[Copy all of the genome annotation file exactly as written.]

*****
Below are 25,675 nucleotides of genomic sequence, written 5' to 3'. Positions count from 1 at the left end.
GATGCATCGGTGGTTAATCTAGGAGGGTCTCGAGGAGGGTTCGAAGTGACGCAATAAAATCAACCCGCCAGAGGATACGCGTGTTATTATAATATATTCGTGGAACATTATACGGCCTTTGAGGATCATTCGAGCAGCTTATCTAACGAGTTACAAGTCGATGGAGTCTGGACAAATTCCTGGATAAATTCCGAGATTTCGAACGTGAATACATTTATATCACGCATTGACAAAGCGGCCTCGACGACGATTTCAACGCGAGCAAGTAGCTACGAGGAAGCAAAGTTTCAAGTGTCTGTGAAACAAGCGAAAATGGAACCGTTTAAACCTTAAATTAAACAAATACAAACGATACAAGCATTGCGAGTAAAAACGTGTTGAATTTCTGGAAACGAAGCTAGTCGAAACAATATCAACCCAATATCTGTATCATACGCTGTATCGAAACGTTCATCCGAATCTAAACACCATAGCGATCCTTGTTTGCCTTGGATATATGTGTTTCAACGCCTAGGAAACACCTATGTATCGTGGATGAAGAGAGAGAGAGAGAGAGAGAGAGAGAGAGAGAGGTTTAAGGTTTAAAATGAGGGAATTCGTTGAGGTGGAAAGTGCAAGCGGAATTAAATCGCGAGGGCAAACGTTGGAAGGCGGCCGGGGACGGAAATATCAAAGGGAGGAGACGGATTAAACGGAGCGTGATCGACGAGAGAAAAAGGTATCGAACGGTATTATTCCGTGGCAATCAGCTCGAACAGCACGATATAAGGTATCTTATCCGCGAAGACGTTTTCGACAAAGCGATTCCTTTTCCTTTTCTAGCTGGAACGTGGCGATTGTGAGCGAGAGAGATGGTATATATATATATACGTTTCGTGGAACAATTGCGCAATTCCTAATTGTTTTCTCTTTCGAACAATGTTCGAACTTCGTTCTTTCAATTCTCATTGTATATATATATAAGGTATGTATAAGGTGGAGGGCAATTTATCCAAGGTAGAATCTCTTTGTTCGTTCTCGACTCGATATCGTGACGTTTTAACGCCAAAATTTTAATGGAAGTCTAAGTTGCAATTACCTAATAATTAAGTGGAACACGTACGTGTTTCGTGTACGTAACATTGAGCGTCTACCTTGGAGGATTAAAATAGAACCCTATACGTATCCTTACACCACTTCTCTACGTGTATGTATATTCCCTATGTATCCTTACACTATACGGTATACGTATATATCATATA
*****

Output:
Below are 25,675 nucleotides of genomic sequence, written 5' to 3'. Positions count from 1 at the left end.
GATGCATCGGTGGTTAATCTAGGAGGGTCTCGAGGAGGGTTCGAAGTGACGCAATAAAATCAACCCGCCAGAGGATACGCGTGTTATTATAATATATTCGTGGAACATTATACGGCCTTTGAGGATCATTCGAGCAGCTTATCTAACGAGTTACAAGTCGATGGAGTCTGGACAAATTCCTGGATAAATTCCGAGATTTCGAACGTGAATACATTTATATCACGCATTGACAAAGCGGCCTCGACGACGATTTCAACGCGAGCAAGTAGCTACGAGGAAGCAAAGTTTCAAGTGTCTGTGAAACAAGCGAAAATGGAACCGTTTAAACCTTAAATTAAACAAATACAAACGATACAAGCATTGCGAGTAAAAACGTGTTGAATTTCTGGAAACGAAGCTAGTCGAAACAATATCAACCCAATATCTGTATCATACGCTGTATCGAAACGTTCATCCGAATCTAAACACCATAGCGATCCTTGTTTGCCTTGGATATATGTGTTTCAACGCCTAGGAAACACCTATGTATCGTGGATGAAGAGAGAGAGAGAGAGAGAGAGAGAGAGAGAGAGGTTTAAGGTTTAAAATGAGGGAATTCGTTGAGGTGGAAAGTGCAAGCGGAATTAAATCGCGAGGGCAAACGTTGGAAGGCGGCCGGGGACGGAAATATCAAAGGGAGGAGACGGATTAAACGGAGCGTGATCGACGAGAGAAAAAGGTATCGAACGGTATTATTCCGTGGCAATCAGCTCGAACAGCACGATATAAGGTATCTTATCCGCGAAGACGTTTTCGACAAAGCGATTCCTTTTCCTTTTCTAGCTGGAACGTGGCGATTGTGAGCGAGAGAGATGGTATATATATATATACGTTTCGTGGAACAATTGCGCAATTCCTAATTGTTTTCTCTTTCGAACAATGTTCGAACTTCGTTCTTTCAATTCTCATTGTATATATATATAAGGTATGTATAAGGTGGAGGGCAATTTATCCAAGGTAGAATCTCTTTGTTCGTTCTCGACTCGATATCGTGACGTTTTAACGCCAAAATTTTAATGGAAGTCTAAGTTGCAATTACCTAATAATTAAGTGGAACACGTACGTGTTTCGTGTACGTAACATTGAGCGTCTACCTTGGAGGATTAAAATAGAACCCTATACGTATCCTTACACCACTTCTCTACGTGTATGTATATTCCCTATGTATCCTTACACTATACGGTATACGTATATATCATATA